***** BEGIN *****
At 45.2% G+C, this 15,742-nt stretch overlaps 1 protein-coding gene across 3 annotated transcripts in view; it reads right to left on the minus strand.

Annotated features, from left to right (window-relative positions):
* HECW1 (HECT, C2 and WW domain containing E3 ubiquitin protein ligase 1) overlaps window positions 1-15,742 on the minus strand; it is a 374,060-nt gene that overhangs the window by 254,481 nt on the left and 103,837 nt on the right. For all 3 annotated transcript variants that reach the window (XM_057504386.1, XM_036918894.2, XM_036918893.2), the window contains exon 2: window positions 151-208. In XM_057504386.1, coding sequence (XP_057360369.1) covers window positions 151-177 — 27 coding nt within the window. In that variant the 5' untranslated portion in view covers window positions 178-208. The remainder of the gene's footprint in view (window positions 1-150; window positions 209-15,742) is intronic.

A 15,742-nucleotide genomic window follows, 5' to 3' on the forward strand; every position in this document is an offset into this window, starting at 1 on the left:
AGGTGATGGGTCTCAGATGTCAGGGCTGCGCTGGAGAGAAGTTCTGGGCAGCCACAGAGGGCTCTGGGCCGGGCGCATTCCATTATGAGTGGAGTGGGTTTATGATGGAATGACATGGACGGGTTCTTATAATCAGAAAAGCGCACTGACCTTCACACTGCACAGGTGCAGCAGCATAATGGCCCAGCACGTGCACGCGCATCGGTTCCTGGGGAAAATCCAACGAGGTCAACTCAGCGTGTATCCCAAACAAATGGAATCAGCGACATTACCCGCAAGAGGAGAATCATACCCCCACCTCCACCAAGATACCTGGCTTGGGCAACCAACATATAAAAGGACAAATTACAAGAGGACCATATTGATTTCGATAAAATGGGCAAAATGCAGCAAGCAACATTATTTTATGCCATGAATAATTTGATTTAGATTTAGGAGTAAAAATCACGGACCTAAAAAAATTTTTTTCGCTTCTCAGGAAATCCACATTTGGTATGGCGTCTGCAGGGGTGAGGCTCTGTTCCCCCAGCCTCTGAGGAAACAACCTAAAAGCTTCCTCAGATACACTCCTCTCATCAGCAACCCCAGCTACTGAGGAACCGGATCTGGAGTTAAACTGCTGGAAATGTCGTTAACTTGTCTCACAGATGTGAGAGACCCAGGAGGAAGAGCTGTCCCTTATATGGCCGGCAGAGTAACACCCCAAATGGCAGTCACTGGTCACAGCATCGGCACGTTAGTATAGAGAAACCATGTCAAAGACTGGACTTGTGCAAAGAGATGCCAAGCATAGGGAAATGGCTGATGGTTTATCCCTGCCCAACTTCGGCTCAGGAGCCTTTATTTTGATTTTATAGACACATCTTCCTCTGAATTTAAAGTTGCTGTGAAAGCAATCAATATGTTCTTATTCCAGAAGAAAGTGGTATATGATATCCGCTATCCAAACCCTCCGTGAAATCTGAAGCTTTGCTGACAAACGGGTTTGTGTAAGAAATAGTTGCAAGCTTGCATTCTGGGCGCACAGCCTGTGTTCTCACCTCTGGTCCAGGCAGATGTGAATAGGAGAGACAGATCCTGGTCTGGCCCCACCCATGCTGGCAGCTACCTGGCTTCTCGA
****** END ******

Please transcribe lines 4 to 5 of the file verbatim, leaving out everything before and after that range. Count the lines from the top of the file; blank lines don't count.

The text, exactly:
A 15,742-nucleotide genomic window follows, 5' to 3' on the forward strand; every position in this document is an offset into this window, starting at 1 on the left:
AGGTGATGGGTCTCAGATGTCAGGGCTGCGCTGGAGAGAAGTTCTGGGCAGCCACAGAGGGCTCTGGGCCGGGCGCATTCCATTATGAGTGGAGTGGGTTTATGATGGAATGACATGGACGGGTTCTTATAATCAGAAAAGCGCACTGACCTTCACACTGCACAGGTGCAGCAGCATAATGGCCCAGCACGTGCACGCGCATCGGTTCCTGGGGAAAATCCAACGAGGTCAACTCAGCGTGTATCCCAAACAAATGGAATCAGCGACATTACCCGCAAGAGGAGAATCATACCCCCACCTCCACCAAGATACCTGGCTTGGGCAACCAACATATAAAAGGACAAATTACAAGAGGACCATATTGATTTCGATAAAATGGGCAAAATGCAGCAAGCAACATTATTTTATGCCATGAATAATTTGATTTAGATTTAGGAGTAAAAATCACGGACCTAAAAAAATTTTTTTCGCTTCTCAGGAAATCCACATTTGGTATGGCGTCTGCAGGGGTGAGGCTCTGTTCCCCCAGCCTCTGAGGAAACAACCTAAAAGCTTCCTCAGATACACTCCTCTCATCAGCAACCCCAGCTACTGAGGAACCGGATCTGGAGTTAAACTGCTGGAAATGTCGTTAACTTGTCTCACAGATGTGAGAGACCCAGGAGGAAGAGCTGTCCCTTATATGGCCGGCAGAGTAACACCCCAAATGGCAGTCACTGGTCACAGCATCGGCACGTTAGTATAGAGAAACCATGTCAAAGACTGGACTTGTGCAAAGAGATGCCAAGCATAGGGAAATGGCTGATGGTTTATCCCTGCCCAACTTCGGCTCAGGAGCCTTTATTTTGATTTTATAGACACATCTTCCTCTGAATTTAAAGTTGCTGTGAAAGCAATCAATATGTTCTTATTCCAGAAGAAAGTGGTATATGATATCCGCTATCCAAACCCTCCGTGAAATCTGAAGCTTTGCTGACAAACGGGTTTGTGTAAGAAATAGTTGCAAGCTTGCATTCTGGGCGCACAGCCTGTGTTCTCACCTCTGGTCCAGGCAGATGTGAATAGGAGAGACAGATCCTGGTCTGGCCCCACCCATGCTGGCAGCTACCTGGCTTCTCGA